#5: Be Patient

The Iranian Poet Saadi once said, “Have patience; all things are difficult before they become easy,” which couldn’t be any truer for contrarian investors.

Value investing is often called time arbitrage. That’s because it can take years before an asset class or stock gets Wall Street’s full attention. You need to wait until the market realizes just how valuable an asset class or stock is that you have uncovered. For a true contrarian investor to be successful, they must be patient. Slow and steady wins the race here.

Contrarian investment ideas often take a lot of time to unfold given that they are going against the conventional market wisdom. For example, it took Bill Ackman several months before his bet against the ratings agency MBIA was validated by the market, making him billions when others were losing their shirts.

Another example lies in pipeline Master Limited Partnerships (MLPs), which are all the rage with investors during low rate environments. However, the asset class has been around since the 1980s with many of the modern MLPs forming in the late 1990’. Many just sat there as investors favored faster moving tech stocks. Twenty years later and share prices for the major MLPs have all but exploded upwards.

#6: Use Panic to Your Advantage

Declining stock chart

As Baron Rothschild said in the quote that began this article, the best opportunities to buy are when everyone else is desperate to sell.

Contrarian investors look for opportunities when the market is being irrational, which can consist of irrational exuberance or irrational selling. When the market is panicking, contrarian investors should diligently do their research and identify the point at which the market has significantly overreacted.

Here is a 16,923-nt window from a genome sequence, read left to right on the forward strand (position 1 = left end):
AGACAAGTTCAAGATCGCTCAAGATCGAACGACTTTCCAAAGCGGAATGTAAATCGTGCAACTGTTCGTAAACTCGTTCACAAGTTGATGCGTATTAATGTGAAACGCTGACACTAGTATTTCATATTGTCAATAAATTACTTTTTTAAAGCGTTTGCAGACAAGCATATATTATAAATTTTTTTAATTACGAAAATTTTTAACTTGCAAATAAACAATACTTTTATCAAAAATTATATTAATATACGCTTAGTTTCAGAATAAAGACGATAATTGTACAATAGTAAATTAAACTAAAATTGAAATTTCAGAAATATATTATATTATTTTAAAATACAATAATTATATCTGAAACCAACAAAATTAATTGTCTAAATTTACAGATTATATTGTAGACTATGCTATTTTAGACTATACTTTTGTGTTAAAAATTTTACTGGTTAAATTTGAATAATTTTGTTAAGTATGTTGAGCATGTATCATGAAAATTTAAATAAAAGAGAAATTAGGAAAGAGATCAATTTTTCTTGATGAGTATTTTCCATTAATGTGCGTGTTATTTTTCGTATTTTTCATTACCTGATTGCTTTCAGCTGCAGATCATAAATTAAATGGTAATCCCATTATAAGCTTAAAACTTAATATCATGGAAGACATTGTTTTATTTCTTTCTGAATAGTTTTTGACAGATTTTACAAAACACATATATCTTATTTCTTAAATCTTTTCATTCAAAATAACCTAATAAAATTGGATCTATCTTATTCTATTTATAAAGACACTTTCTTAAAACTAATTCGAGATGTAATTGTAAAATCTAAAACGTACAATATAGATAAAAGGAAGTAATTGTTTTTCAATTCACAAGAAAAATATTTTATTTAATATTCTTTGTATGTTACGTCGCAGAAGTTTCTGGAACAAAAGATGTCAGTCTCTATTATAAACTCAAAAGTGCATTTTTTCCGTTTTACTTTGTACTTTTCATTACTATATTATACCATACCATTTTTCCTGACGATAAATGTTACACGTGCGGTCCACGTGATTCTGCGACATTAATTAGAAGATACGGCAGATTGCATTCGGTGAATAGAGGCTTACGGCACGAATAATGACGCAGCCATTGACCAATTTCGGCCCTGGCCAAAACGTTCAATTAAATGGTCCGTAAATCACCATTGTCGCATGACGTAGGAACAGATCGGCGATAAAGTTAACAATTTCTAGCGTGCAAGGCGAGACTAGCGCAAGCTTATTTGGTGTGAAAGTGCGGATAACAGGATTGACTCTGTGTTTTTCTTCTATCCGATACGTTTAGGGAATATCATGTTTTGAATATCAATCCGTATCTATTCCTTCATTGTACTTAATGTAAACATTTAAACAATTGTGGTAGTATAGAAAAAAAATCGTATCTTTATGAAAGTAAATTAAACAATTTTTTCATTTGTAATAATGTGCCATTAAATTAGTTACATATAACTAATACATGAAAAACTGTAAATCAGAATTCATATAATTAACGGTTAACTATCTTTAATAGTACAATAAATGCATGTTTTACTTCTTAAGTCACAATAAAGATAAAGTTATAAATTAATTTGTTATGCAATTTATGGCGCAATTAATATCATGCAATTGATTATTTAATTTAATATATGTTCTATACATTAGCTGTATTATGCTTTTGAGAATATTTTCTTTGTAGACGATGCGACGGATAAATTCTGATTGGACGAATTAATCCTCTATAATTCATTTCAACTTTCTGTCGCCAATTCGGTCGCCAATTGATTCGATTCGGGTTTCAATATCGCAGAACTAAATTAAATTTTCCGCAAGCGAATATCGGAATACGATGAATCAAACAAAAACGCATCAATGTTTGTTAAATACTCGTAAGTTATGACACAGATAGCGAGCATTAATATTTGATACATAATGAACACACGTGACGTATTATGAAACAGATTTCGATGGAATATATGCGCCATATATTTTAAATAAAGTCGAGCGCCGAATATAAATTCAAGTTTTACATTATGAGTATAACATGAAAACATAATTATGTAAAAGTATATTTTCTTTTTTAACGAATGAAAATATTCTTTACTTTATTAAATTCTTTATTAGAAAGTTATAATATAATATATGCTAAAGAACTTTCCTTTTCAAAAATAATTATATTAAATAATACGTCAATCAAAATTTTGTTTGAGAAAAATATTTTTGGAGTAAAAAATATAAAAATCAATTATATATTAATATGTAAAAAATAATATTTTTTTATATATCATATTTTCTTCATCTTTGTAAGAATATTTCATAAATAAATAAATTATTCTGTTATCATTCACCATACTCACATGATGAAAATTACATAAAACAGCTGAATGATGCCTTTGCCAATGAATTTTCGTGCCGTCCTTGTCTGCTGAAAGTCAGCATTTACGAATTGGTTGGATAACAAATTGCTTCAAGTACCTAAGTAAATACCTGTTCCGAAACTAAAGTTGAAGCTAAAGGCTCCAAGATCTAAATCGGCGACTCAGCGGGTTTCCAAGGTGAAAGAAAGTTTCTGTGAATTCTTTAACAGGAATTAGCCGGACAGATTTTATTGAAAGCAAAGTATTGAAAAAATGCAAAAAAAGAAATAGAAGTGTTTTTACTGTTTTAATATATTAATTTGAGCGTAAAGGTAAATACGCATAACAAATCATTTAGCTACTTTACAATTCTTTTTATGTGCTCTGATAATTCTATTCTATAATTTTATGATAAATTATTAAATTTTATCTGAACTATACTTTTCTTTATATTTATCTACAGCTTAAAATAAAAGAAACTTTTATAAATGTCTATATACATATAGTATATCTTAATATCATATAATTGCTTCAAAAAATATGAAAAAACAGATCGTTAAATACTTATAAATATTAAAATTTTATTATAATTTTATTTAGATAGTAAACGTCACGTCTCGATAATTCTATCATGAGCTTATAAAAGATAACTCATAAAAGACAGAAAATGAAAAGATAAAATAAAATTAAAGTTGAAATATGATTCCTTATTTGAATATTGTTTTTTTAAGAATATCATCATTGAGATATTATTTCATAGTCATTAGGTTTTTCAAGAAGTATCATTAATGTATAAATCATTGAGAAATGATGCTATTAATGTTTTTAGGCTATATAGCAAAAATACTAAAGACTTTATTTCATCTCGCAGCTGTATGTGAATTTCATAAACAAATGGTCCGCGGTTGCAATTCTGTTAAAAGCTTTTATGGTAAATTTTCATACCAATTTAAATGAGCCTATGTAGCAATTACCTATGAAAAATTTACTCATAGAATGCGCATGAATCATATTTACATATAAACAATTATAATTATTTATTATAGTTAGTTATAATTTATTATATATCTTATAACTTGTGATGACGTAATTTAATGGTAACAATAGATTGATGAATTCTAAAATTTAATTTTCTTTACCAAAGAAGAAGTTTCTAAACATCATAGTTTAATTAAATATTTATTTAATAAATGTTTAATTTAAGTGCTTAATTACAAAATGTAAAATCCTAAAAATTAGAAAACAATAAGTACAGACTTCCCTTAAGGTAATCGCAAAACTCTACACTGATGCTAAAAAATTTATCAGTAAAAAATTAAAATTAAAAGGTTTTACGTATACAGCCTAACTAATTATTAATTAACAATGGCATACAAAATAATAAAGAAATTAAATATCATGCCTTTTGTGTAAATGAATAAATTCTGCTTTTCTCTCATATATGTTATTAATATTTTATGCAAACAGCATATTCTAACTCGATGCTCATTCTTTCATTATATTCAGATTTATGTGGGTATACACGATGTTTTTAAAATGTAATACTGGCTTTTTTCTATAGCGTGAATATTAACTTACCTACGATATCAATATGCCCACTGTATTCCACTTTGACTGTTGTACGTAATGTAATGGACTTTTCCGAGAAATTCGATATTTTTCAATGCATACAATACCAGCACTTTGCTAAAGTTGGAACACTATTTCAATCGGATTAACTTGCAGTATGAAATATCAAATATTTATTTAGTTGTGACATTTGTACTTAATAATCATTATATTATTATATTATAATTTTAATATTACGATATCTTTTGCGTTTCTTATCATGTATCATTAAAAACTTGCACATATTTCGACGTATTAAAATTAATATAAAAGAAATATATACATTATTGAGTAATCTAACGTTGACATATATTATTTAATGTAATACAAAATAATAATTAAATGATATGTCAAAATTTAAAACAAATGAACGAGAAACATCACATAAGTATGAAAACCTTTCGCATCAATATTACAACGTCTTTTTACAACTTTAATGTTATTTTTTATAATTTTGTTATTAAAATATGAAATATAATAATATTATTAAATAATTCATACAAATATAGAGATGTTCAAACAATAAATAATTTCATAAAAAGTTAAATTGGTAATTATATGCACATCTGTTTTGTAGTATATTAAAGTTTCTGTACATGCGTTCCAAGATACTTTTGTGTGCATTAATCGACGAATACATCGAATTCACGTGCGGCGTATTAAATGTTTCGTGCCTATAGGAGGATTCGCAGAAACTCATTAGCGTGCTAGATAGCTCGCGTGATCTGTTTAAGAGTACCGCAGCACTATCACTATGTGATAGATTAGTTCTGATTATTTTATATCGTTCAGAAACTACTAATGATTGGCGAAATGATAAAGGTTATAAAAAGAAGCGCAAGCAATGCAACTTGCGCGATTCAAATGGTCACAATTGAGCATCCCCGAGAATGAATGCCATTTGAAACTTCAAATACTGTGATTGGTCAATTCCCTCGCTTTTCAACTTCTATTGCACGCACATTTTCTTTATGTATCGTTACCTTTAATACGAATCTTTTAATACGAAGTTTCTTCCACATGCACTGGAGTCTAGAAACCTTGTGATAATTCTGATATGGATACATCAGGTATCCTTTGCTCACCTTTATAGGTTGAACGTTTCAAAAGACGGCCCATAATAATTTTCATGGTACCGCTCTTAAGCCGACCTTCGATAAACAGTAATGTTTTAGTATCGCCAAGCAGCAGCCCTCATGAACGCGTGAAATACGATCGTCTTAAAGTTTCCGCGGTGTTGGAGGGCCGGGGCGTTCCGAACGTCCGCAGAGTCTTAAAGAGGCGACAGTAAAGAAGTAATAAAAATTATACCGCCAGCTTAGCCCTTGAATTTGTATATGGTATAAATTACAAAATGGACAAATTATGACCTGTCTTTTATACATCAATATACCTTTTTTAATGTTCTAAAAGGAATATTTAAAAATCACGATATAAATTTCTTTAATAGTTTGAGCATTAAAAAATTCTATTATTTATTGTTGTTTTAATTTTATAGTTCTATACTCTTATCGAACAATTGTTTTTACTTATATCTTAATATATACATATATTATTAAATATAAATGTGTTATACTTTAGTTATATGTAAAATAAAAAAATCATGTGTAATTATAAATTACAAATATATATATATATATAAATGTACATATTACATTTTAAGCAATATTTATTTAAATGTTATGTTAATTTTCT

A political strife here, a natural disaster there, a missed earnings guidance number – all of these can send a market or stock price downwards into the basement. Wall Street has a very itchy trigger finger and will often do a knee-jerk reaction to a bit of bad news. However, not all bad news is as dire as it may seem in a headline or blog post. An informal Security & Exchange Commission (SEC) Inquiry is not the same thing as an SEC action or sanction. Just because a firm missed analyst estimates doesn’t mean it wasn’t profitable or making money.

Yet, the market will often see all these events as the same and sell off on the news.

That’s where a contrarian can truly shine. By sifting through the real events from the non-ones, they can score deals on stocks and snag other assets as others sell with abandon. During the panic caused by the Great Depression, famous value investor John Templeton took $10,000 and bought shares in every small-cap stock trading on a major exchange for $1 or less. While some of those didn’t make it, the vast majority were just fine and rose higher. Those stocks became the foundation of Templeton’s vast wealth.

#7: Focus on Out of Favor Securities

The best opportunities aren’t those that nobody sees, they are those that everybody sees but nobody cares about.

Contrarian investing is all about going against the crowd rather than with it, which means that out-of-favor securities should be the focus. These securities can include those that have been downgraded by analysts, missed earnings, or those operating in out-of-favor sectors, although that shouldn’t be an exclusive basis for selection.

By combing through the most hated sectors/stocks and using real analysis, you can uncover great long term bargains and score some real hefty returns as these firms revert to the mean. Look at the rail roads. A decade ago they were dead money. Today, fracking and fuel efficiency has brought them screaming back.

The Bottom Line

Contrarians have consistently outperformed the overall market over time on the whole, suggesting that there’s merit to looking at what others dismiss. To do this, these investors pride themselves in finding opportunities where the rest of the market has moved on and profiting from turnarounds. Contrarian investors should keep the aforementioned seven tips in mind when trading in order to enhance their risk-adjusted returns.

Cory Mitchell